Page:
Barclays Executive Felt Bad for Firing FX Traders Amid Probeby
Justin Bull testifies in dismissal case brought by Jack Murray
Murray suspended in 2012 amid global probe into rate rigging
A former Barclays Plc executive said he felt awkward and "uncomfortable" when having to suspend and eventually fire traders at the bank amid a probe into possible foreign-exchange manipulation.
Justin Bull, chief operating officer until April 2015, was at a London employment tribunal hearing for Jack Murray, a trader who was suspended in November 2013 and fired in mid-2015. Murray is alleging that he was unfairly dismissed following accusations of breach of confidentiality, disclosure of proprietary information and using offensive language. Any allegations of market manipulation were dropped against Murray, Bull said.
"I felt extremely uncomfortable about the whole episode," said Bull, who sat on the investment bank’s internal steering committee that examined its role in the currency scandal at the time. “I did feel a huge amount of awkwardness and sympathy" towards the traders who faced suspension. “I became really rather vocal that we should bring it all to a closure.”
Murray is the latest in a line of currency traders to sue their former employers after banks, embroiled in the foreign-exchange market rigging scandal, made widespread firings in the wake of $10 billion in fines.
"Client confidentiality is and has always been critical to trading on any market," Bull said in his witness statement. "When I was trading, I would never have disclosed to a trader from another firm who my clients were, their trading position or strategy or where they might have had ‘stop loss’ orders."
In a settlement last year, the U.S. Department of Justice said traders from several banks used online chat rooms with names like “The Cartel” to discuss positions before the rates were set and suppress competition in the market.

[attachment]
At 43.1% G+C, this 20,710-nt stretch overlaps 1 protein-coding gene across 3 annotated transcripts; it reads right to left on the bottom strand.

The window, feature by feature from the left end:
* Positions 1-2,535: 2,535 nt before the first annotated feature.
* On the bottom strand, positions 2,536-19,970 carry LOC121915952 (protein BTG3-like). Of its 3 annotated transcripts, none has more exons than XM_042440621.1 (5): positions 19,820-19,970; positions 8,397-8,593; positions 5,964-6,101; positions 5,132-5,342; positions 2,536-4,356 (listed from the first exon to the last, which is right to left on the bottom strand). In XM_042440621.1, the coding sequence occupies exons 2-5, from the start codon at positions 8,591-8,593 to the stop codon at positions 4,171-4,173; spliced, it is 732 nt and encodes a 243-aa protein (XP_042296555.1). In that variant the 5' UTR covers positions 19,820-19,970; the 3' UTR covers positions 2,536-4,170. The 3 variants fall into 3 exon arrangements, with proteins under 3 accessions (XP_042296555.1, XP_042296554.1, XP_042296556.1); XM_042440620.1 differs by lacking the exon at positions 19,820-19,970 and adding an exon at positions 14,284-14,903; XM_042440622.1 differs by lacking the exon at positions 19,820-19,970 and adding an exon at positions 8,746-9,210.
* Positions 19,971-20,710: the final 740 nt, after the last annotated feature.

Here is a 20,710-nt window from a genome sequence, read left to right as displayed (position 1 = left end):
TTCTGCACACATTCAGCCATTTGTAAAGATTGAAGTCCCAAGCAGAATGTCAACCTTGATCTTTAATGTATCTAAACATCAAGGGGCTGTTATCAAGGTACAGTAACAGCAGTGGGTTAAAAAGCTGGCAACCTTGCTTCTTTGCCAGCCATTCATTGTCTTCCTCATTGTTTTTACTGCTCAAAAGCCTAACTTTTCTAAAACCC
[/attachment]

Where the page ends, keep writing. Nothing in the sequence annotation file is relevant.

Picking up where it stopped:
While Murray wasn’t ultimately fired over allegations of currency rigging, the employment tribunal hearing did look at the bank’s internal probe. Bull, who ran the disciplinary process for Murray and five other traders, said that conversations in multiparty chat rooms with traders at other banks would form the main focus of the investigation.
"Welcome to the new cartel," Murray said in one July 2011 message shown to the court. "Make up for the temporary collapse of the cartel," he said in a second exchange.
Another Barclays’ trader, Chris Ashton, who was a member of “The Cartel” cited by the DOJ, has also sued the bank and his case will be heard next week down the hall from Murray’s.
Bull said Murray also potentially misused proprietary information by telling a trader from JPMorgan his trading position in August 2011.
Murray said he learned everything about currency trading from his bosses and denies he ever divulged non-public information.
The foreign-exchange scandal was one of several involving the rigging of key benchmarks that emerged following the financial crisis. Authorities in the U.S., the U.K. and Switzerland issued financial penalties to banks including Citigroup Inc., JPMorgan Chase & Co. and Barclays for their role in currency market manipulation.